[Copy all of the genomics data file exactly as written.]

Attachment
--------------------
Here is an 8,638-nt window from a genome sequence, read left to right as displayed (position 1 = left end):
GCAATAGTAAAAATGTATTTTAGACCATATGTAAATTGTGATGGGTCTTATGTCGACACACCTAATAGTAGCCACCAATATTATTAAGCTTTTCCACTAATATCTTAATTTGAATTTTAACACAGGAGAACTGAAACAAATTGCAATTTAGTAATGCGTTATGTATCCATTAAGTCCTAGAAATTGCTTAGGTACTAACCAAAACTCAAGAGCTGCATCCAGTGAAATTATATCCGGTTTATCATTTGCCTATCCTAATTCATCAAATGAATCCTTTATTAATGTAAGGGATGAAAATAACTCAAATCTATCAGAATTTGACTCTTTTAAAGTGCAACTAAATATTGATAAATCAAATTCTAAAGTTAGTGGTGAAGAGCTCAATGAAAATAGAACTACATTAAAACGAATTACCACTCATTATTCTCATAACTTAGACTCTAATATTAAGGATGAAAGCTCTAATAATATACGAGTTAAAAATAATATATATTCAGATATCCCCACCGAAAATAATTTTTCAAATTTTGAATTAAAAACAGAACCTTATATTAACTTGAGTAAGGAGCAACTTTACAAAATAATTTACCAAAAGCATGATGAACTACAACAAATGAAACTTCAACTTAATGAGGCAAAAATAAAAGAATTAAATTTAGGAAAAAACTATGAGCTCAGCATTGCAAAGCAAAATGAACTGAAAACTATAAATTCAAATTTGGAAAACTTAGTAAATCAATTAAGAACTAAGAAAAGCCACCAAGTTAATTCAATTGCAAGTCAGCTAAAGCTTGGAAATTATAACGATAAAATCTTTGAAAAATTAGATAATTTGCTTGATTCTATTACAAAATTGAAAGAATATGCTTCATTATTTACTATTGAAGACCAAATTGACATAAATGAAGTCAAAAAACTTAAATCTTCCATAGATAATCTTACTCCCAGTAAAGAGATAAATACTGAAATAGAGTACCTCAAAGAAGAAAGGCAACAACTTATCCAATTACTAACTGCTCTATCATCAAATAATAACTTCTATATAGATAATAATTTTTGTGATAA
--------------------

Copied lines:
Here is an 8,638-nt window from a genome sequence, read left to right as displayed (position 1 = left end):
GCAATAGTAAAAATGTATTTTAGACCATATGTAAATTGTGATGGGTCTTATGTCGACACACCTAATAGTAGCCACCAATATTATTAAGCTTTTCCACTAATATCTTAATTTGAATTTTAACACAGGAGAACTGAAACAAATTGCAATTTAGTAATGCGTTATGTATCCATTAAGTCCTAGAAATTGCTTAGGTACTAACCAAAACTCAAGAGCTGCATCCAGTGAAATTATATCCGGTTTATCATTTGCCTATCCTAATTCATCAAATGAATCCTTTATTAATGTAAGGGATGAAAATAACTCAAATCTATCAGAATTTGACTCTTTTAAAGTGCAACTAAATATTGATAAATCAAATTCTAAAGTTAGTGGTGAAGAGCTCAATGAAAATAGAACTACATTAAAACGAATTACCACTCATTATTCTCATAACTTAGACTCTAATATTAAGGATGAAAGCTCTAATAATATACGAGTTAAAAATAATATATATTCAGATATCCCCACCGAAAATAATTTTTCAAATTTTGAATTAAAAACAGAACCTTATATTAACTTGAGTAAGGAGCAACTTTACAAAATAATTTACCAAAAGCATGATGAACTACAACAAATGAAACTTCAACTTAATGAGGCAAAAATAAAAGAATTAAATTTAGGAAAAAACTATGAGCTCAGCATTGCAAAGCAAAATGAACTGAAAACTATAAATTCAAATTTGGAAAACTTAGTAAATCAATTAAGAACTAAGAAAAGCCACCAAGTTAATTCAATTGCAAGTCAGCTAAAGCTTGGAAATTATAACGATAAAATCTTTGAAAAATTAGATAATTTGCTTGATTCTATTACAAAATTGAAAGAATATGCTTCATTATTTACTATTGAAGACCAAATTGACATAAATGAAGTCAAAAAACTTAAATCTTCCATAGATAATCTTACTCCCAGTAAAGAGATAAATACTGAAATAGAGTACCTCAAAGAAGAAAGGCAACAACTTATCCAATTACTAACTGCTCTATCATCAAATAATAACTTCTATATAGATAATAATTTTTGTGATAA